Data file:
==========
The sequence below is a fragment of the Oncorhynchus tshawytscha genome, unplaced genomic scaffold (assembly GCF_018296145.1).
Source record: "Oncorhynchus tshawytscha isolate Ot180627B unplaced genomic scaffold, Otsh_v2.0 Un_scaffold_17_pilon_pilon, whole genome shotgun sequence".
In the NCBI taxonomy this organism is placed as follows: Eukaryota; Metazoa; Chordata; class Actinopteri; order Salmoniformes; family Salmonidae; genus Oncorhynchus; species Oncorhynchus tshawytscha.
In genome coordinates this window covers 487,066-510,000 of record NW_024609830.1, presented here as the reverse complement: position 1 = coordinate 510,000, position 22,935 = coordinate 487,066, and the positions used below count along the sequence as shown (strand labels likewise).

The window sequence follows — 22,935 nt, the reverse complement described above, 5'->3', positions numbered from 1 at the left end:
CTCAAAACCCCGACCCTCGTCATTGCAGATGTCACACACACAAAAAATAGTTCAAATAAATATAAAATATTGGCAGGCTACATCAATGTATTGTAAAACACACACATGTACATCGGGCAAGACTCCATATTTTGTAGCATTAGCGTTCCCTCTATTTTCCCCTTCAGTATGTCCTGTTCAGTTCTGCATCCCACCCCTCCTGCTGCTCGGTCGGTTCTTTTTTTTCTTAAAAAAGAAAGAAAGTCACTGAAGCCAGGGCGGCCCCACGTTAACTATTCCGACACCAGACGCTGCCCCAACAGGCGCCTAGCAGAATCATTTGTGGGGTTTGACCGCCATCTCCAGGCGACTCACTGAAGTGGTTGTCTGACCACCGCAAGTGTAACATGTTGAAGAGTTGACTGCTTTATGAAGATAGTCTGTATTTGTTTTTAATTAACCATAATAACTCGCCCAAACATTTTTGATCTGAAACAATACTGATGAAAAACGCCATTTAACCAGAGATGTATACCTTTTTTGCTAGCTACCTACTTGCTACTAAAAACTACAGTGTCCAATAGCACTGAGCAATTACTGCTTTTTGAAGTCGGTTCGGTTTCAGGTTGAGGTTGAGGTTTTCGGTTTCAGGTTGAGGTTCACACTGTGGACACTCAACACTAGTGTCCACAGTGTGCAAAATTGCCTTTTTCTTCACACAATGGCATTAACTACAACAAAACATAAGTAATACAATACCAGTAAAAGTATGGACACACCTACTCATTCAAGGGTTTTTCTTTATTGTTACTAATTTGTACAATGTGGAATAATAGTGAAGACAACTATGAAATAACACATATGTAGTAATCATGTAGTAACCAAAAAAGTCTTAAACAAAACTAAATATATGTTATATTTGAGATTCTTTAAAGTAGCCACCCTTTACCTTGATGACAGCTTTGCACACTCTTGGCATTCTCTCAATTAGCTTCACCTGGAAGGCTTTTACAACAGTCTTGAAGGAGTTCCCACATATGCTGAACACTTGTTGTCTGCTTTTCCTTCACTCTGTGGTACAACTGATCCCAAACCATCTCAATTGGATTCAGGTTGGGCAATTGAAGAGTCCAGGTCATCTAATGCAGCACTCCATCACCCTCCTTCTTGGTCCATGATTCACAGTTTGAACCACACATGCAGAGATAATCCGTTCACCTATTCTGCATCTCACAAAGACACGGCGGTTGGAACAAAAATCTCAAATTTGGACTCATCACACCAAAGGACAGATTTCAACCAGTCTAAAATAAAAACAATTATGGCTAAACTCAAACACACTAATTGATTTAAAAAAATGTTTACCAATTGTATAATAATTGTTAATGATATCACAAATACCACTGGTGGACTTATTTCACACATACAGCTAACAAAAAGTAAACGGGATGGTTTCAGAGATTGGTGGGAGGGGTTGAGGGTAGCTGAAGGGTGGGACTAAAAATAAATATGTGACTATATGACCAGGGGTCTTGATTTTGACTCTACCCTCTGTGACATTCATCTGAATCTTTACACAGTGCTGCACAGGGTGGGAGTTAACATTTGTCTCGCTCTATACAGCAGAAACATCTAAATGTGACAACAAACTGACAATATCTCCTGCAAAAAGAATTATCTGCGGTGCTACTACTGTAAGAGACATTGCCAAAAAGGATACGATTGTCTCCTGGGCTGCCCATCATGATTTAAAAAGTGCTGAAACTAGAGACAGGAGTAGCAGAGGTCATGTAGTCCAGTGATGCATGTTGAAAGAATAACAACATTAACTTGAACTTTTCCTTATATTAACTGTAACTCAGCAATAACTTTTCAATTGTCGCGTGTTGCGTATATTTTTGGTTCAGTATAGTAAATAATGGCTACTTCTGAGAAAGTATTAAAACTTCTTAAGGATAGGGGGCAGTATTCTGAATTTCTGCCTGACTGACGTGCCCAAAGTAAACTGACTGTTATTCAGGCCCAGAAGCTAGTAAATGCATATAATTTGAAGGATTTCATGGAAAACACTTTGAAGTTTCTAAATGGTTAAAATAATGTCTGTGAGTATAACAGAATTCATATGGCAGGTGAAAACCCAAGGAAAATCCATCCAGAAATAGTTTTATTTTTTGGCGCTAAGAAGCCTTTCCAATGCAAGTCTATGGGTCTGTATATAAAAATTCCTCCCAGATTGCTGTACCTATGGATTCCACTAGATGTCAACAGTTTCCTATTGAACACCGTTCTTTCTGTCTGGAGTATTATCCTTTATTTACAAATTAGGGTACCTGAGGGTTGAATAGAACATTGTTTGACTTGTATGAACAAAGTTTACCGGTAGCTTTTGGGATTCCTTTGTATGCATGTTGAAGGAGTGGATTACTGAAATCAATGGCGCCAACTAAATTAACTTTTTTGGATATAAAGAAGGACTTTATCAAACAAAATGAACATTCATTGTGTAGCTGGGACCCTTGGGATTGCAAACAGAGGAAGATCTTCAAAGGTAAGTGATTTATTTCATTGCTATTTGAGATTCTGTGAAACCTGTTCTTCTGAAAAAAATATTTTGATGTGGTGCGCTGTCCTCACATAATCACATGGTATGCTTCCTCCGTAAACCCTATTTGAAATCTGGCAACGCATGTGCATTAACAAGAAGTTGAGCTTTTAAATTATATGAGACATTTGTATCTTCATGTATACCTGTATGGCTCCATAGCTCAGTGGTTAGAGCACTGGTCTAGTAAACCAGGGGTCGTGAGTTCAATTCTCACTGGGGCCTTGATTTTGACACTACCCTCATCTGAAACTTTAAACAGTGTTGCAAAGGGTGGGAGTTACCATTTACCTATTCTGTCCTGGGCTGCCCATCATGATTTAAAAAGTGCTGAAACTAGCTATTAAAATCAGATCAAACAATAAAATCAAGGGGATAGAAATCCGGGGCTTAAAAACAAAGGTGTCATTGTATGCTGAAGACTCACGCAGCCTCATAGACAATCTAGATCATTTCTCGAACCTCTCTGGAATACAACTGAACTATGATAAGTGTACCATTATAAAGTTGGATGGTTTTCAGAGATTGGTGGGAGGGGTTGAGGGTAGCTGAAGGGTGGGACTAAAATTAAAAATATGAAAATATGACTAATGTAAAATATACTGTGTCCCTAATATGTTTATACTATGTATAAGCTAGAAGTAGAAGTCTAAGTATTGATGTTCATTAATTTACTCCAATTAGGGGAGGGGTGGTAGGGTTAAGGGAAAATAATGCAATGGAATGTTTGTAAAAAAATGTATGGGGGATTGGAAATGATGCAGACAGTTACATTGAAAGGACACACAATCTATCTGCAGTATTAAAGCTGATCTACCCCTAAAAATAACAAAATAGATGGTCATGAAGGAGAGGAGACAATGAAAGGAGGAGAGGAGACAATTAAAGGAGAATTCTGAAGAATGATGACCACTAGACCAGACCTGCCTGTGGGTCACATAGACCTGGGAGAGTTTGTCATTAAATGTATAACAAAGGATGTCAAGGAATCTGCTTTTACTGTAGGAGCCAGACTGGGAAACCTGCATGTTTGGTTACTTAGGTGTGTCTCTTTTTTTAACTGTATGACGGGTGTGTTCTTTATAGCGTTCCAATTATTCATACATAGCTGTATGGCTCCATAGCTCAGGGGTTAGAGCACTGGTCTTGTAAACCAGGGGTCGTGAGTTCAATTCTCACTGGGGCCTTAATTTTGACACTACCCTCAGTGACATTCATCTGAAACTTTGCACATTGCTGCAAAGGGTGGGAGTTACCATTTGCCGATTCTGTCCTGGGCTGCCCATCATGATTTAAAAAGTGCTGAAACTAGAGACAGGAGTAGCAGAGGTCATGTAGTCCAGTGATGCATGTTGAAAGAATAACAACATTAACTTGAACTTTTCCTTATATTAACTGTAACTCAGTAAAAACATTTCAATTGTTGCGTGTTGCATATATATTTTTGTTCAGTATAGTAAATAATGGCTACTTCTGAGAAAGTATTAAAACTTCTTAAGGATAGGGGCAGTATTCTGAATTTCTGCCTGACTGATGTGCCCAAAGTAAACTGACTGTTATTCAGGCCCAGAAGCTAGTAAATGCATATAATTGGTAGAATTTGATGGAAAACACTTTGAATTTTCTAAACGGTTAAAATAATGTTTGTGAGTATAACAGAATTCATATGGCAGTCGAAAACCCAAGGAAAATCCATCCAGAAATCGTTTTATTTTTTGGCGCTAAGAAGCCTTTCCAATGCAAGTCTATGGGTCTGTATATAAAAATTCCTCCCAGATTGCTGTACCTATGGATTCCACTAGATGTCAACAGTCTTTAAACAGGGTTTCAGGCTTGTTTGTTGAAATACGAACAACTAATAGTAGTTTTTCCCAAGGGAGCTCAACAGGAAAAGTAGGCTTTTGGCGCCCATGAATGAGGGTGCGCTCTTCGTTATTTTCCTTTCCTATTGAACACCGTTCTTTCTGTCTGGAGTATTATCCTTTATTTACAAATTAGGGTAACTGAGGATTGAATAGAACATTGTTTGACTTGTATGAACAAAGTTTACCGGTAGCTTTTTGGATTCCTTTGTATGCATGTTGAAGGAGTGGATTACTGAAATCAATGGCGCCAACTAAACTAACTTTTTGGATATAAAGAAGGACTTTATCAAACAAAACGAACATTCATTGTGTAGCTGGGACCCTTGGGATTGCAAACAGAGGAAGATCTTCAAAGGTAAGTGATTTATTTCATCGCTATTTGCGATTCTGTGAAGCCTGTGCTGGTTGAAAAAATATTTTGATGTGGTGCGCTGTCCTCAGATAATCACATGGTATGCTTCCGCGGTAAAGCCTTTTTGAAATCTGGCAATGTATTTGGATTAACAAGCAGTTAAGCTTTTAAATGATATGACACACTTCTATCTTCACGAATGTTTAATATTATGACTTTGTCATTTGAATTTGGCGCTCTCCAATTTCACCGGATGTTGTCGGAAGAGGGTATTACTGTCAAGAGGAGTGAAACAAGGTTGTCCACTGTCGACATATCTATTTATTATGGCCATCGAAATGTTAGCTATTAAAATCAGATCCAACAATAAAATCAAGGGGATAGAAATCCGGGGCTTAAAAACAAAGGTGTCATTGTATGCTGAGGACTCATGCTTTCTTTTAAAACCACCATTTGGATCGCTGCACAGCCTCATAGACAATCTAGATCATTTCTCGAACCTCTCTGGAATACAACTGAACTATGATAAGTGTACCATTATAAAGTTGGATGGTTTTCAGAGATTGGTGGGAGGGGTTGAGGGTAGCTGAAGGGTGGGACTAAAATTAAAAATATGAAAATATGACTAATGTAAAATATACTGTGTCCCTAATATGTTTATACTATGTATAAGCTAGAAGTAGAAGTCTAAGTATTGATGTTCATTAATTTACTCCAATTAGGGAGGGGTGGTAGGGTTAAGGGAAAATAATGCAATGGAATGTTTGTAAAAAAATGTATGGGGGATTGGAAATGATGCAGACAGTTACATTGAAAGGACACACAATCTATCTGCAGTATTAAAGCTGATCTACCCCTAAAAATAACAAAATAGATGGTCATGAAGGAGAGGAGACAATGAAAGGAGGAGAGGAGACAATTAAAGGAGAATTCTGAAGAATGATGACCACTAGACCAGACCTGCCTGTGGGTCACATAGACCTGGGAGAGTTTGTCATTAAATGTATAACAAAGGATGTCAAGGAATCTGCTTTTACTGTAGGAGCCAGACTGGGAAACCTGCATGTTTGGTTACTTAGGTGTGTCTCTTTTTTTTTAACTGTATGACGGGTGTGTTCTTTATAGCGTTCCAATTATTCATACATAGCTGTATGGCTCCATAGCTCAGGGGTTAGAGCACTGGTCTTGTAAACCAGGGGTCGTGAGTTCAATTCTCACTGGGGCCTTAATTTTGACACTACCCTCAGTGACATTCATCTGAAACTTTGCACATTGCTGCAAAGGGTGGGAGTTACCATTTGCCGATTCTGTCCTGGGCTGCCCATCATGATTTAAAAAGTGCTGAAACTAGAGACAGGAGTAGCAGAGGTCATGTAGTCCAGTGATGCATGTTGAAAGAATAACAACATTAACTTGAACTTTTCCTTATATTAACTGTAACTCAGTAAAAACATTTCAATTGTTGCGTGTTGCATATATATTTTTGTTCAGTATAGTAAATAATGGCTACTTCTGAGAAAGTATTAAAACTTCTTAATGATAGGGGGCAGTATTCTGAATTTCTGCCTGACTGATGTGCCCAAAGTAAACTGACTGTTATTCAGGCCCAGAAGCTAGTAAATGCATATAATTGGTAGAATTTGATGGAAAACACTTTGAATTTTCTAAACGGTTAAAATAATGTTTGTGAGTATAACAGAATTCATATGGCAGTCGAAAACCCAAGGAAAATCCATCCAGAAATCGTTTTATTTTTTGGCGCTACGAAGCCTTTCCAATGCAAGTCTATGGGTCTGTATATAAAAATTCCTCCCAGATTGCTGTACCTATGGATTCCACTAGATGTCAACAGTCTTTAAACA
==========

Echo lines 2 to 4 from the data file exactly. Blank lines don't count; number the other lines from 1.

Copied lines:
Source record: "Oncorhynchus tshawytscha isolate Ot180627B unplaced genomic scaffold, Otsh_v2.0 Un_scaffold_17_pilon_pilon, whole genome shotgun sequence".
In the NCBI taxonomy this organism is placed as follows: Eukaryota; Metazoa; Chordata; class Actinopteri; order Salmoniformes; family Salmonidae; genus Oncorhynchus; species Oncorhynchus tshawytscha.
In genome coordinates this window covers 487,066-510,000 of record NW_024609830.1, presented here as the reverse complement: position 1 = coordinate 510,000, position 22,935 = coordinate 487,066, and the positions used below count along the sequence as shown (strand labels likewise).